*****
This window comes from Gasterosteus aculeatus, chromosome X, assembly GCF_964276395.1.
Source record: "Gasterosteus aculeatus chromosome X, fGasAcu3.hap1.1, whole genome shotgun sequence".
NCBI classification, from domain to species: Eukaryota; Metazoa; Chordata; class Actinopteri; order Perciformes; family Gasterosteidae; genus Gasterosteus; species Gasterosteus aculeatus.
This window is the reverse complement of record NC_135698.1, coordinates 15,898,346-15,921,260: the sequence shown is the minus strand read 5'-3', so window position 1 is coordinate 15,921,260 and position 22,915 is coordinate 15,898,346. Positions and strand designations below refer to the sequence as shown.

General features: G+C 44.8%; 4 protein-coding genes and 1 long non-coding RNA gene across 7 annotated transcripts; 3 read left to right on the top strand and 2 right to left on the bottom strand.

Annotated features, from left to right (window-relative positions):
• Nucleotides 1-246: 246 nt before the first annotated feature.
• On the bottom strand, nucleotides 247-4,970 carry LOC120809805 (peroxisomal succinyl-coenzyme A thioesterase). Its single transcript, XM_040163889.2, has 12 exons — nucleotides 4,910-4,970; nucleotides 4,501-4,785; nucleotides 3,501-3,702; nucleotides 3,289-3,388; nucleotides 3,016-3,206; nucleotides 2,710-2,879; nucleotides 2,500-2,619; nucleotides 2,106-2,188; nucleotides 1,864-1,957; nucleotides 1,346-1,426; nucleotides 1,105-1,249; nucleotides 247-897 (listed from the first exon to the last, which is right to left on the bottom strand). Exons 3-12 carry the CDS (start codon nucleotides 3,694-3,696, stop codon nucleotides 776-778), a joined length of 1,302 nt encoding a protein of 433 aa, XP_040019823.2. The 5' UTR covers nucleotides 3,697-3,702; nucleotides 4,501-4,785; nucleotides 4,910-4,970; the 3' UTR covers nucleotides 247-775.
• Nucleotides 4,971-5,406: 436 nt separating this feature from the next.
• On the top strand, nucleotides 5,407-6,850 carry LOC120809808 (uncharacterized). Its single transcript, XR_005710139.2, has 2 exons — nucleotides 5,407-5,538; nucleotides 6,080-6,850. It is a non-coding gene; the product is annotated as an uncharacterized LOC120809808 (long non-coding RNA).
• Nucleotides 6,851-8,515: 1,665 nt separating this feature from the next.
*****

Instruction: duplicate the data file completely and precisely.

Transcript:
This window comes from Gasterosteus aculeatus, chromosome X, assembly GCF_964276395.1.
Source record: "Gasterosteus aculeatus chromosome X, fGasAcu3.hap1.1, whole genome shotgun sequence".
NCBI classification, from domain to species: Eukaryota; Metazoa; Chordata; class Actinopteri; order Perciformes; family Gasterosteidae; genus Gasterosteus; species Gasterosteus aculeatus.
This window is the reverse complement of record NC_135698.1, coordinates 15,898,346-15,921,260: the sequence shown is the minus strand read 5'-3', so window position 1 is coordinate 15,921,260 and position 22,915 is coordinate 15,898,346. Positions and strand designations below refer to the sequence as shown.

General features: G+C 44.8%; 4 protein-coding genes and 1 long non-coding RNA gene across 7 annotated transcripts; 3 read left to right on the top strand and 2 right to left on the bottom strand.

Annotated features, from left to right (window-relative positions):
• Nucleotides 1-246: 246 nt before the first annotated feature.
• On the bottom strand, nucleotides 247-4,970 carry LOC120809805 (peroxisomal succinyl-coenzyme A thioesterase). Its single transcript, XM_040163889.2, has 12 exons — nucleotides 4,910-4,970; nucleotides 4,501-4,785; nucleotides 3,501-3,702; nucleotides 3,289-3,388; nucleotides 3,016-3,206; nucleotides 2,710-2,879; nucleotides 2,500-2,619; nucleotides 2,106-2,188; nucleotides 1,864-1,957; nucleotides 1,346-1,426; nucleotides 1,105-1,249; nucleotides 247-897 (listed from the first exon to the last, which is right to left on the bottom strand). Exons 3-12 carry the CDS (start codon nucleotides 3,694-3,696, stop codon nucleotides 776-778), a joined length of 1,302 nt encoding a protein of 433 aa, XP_040019823.2. The 5' UTR covers nucleotides 3,697-3,702; nucleotides 4,501-4,785; nucleotides 4,910-4,970; the 3' UTR covers nucleotides 247-775.
• Nucleotides 4,971-5,406: 436 nt separating this feature from the next.
• On the top strand, nucleotides 5,407-6,850 carry LOC120809808 (uncharacterized). Its single transcript, XR_005710139.2, has 2 exons — nucleotides 5,407-5,538; nucleotides 6,080-6,850. It is a non-coding gene; the product is annotated as an uncharacterized LOC120809808 (long non-coding RNA).
• Nucleotides 6,851-8,515: 1,665 nt separating this feature from the next.